Air Combat Command’s senior airman completed F-22 Raptor pilot qualification recently, reinforcing his personal stake in the Air Force’s efforts to identify the root cause of unexplained physiological incidents involving a small number of Raptor crews.
“As airmen, risk is part of our lives as members of the military,” said Gen. Mike Hostage, the commander of Air Combat Command. “I’m asking these Airmen to assume some risk that exceeds the norm in day-to-day training, and I have to be willing to do it myself and experience firsthand what they do.”
Hostage completed his F-22 qualification training with the 325th Fighter Wing at Tyndall Air Force Base, Fla., June 27.
“Flying the airplane allows me to understand exactly what our Airmen are dealing with,” Hostage said. “It’s an amazing airplane to fly, and I’m confident in the procedures we have in place to help enhance crew safety.”
Since September 2011, when the aircraft returned to flight operations, the Air Force has worked to determine why a very small number of pilots have experienced symptoms such as dizziness while flying or disorientation post-flight, and to reduce the risk of those incidents. In January 2012, the Air Force created the F-22 Life Support Systems Task Force, which consists of approximately two dozen ACC specialists and hundreds of others from across the Air Force and other governmental agencies, including NASA and the Navy, as well as industry partners.
“We’ve had a 99.9 percent effective flying rate relative to these unknown physiological incidents, but that is not good enough,” Hostage said. “The task force has made great progress, and the collaboration between our Air Force experts and others from NASA, the Navy and industry is exceptional. I’m confident we’re on the right track, ensuring the safety of our crews and maintaining the F-22’s combat readiness.”
Air Combat Command is leading the F-22 life support task force, which has implemented several risk mitigation measures since the return-to-fly in September. Those measures include comprehensive inspections of aircraft and aircrew life support systems; a greater awareness and emphasis on pilots’ recognition of any indication of a potential problem; the installation of a better-designed handle to activate the emergency oxygen system; the fielding of pulse oximeters that allow pilots to cross-check symptoms against measurements of the oxygenation of their blood’s hemoglobin; and numerous other non-material enhancements.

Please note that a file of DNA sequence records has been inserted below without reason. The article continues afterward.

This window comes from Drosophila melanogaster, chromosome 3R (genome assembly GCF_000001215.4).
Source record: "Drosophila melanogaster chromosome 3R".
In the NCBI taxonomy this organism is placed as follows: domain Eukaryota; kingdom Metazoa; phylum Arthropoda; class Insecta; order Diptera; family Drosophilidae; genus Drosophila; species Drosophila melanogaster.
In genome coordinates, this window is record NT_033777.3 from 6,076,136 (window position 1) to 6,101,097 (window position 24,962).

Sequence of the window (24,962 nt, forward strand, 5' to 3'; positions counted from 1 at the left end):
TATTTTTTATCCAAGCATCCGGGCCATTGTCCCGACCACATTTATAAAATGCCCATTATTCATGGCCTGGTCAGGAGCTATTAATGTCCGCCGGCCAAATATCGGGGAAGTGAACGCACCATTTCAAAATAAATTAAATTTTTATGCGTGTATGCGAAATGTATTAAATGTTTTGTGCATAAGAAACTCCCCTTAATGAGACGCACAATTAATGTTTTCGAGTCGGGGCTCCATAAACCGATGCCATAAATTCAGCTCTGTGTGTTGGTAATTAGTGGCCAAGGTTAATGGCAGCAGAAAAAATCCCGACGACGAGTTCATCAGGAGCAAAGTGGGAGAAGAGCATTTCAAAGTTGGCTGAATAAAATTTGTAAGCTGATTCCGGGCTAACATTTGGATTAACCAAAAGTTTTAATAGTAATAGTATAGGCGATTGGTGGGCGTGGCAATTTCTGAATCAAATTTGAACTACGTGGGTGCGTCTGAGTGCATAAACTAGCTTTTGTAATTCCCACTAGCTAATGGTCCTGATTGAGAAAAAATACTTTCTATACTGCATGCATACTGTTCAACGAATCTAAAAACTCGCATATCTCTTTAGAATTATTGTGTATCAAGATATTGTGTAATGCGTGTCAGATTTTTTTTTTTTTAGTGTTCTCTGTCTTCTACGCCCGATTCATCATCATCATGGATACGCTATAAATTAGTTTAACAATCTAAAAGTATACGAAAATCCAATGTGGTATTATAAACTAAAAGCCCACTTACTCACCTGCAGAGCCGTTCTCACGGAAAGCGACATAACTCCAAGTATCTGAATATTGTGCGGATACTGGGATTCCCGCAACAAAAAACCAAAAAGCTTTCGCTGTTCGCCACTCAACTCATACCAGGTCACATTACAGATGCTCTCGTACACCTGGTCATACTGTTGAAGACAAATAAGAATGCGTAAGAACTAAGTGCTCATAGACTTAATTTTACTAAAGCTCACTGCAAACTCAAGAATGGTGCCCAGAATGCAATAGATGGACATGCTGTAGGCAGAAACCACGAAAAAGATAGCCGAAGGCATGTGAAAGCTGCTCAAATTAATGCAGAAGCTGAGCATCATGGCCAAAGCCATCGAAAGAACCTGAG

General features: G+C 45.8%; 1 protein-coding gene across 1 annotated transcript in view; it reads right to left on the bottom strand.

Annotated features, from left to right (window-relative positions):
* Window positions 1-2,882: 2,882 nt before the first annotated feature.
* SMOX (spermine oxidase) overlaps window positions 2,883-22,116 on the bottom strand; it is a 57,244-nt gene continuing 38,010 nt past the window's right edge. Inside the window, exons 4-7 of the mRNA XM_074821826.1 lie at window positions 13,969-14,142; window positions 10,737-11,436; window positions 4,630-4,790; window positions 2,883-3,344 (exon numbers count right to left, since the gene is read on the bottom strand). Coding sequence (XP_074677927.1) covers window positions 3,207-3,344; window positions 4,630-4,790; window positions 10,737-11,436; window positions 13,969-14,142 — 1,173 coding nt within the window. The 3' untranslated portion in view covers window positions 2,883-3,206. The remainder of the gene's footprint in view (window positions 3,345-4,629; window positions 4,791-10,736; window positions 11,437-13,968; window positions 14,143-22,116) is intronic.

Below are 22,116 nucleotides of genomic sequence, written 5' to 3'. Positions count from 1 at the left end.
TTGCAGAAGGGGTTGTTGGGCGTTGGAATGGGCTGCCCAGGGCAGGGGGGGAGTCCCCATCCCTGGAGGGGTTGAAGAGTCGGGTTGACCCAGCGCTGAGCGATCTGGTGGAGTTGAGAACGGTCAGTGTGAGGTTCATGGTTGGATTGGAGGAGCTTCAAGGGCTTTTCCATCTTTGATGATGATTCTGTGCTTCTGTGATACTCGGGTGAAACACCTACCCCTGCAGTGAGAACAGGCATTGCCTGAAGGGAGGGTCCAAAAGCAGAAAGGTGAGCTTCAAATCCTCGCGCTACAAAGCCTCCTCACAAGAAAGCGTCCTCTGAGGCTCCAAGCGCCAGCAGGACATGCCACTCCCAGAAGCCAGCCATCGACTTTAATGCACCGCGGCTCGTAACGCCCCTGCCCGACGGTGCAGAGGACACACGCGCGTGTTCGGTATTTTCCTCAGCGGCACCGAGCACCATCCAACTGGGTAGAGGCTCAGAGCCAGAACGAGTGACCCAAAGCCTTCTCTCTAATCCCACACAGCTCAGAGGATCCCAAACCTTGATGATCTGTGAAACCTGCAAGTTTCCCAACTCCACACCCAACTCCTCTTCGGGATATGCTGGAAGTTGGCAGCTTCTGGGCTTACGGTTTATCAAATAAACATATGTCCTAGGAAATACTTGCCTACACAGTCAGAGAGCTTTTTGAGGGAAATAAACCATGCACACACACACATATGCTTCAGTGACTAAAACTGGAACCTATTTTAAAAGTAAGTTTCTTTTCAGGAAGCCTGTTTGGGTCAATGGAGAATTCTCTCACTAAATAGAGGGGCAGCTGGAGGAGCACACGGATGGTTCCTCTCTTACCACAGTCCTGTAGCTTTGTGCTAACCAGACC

“We have taken a 9-1-1 call approach,” said Maj. Gen. Charles Lyon, the ACC’s director of operations and the task force lead. “We have instructed our Airmen in the field that whenever they get any indication that something may not be right, knock it off, the flying equivalent of calling 9-1-1, and terminate the flight. We focus all our attention on them and the safe recovery of the aircraft.”
Most recently, ACC directed pilots to remove the upper pressure garment of their aircrew flight equipment during routine flight operations. Recent centrifuge testing revealed some vulnerabilities with the garment, which places added pressure on a pilot’s chest and restricts breathing in some instances.
“I’m cautiously optimistic that we’ve identified the major factors that have caused symptoms of oxygen deprivation in some of our F-22 pilots,” said Lyon. “We’ve learned some significant things over the past several months that help protect our crews and maintain our combat readiness for the nation.”
Lyon also said he is satisfied that, after extensive testing, no harmful contaminants are moving through the oxygen system. He went on to say a major focus of the task force now is looking at the physiological-support equipment and exploring commonalities in the flight profiles – the combination of various altitudes and maneuvers – that could be common in the incidents.
As the task force continues its analysis of factors contributing to physiological incidents, it remains in ongoing dialogue with F-22 pilots, maintainers and life support airmen through regular video teleconferences and a series of town hall meetings.
Meanwhile, Hostage plans to use his time in the Raptor to experience F-22 operations firsthand and continue engaging in personal dialogue with Raptor crews.
“Flying with F-22 pilots and interacting directly with our maintenance and life support Airmen helps me better understand and validate what we’ve learned and what we’re continuing to learn about safer operation of the aircraft in a really demanding flight environment,” he said.
“The F-22 is vitally important to this nation and the joint war fighting team, and our Raptor pilots and ground crews are up to the task,” Hostage concluded. “Our adversaries pay very careful attention to where it is and what it’s doing. Our friends are very reassured by its presence. And it’s ready to meet combatant commander requirements anywhere in the world – all because of our airmen who make it happen.”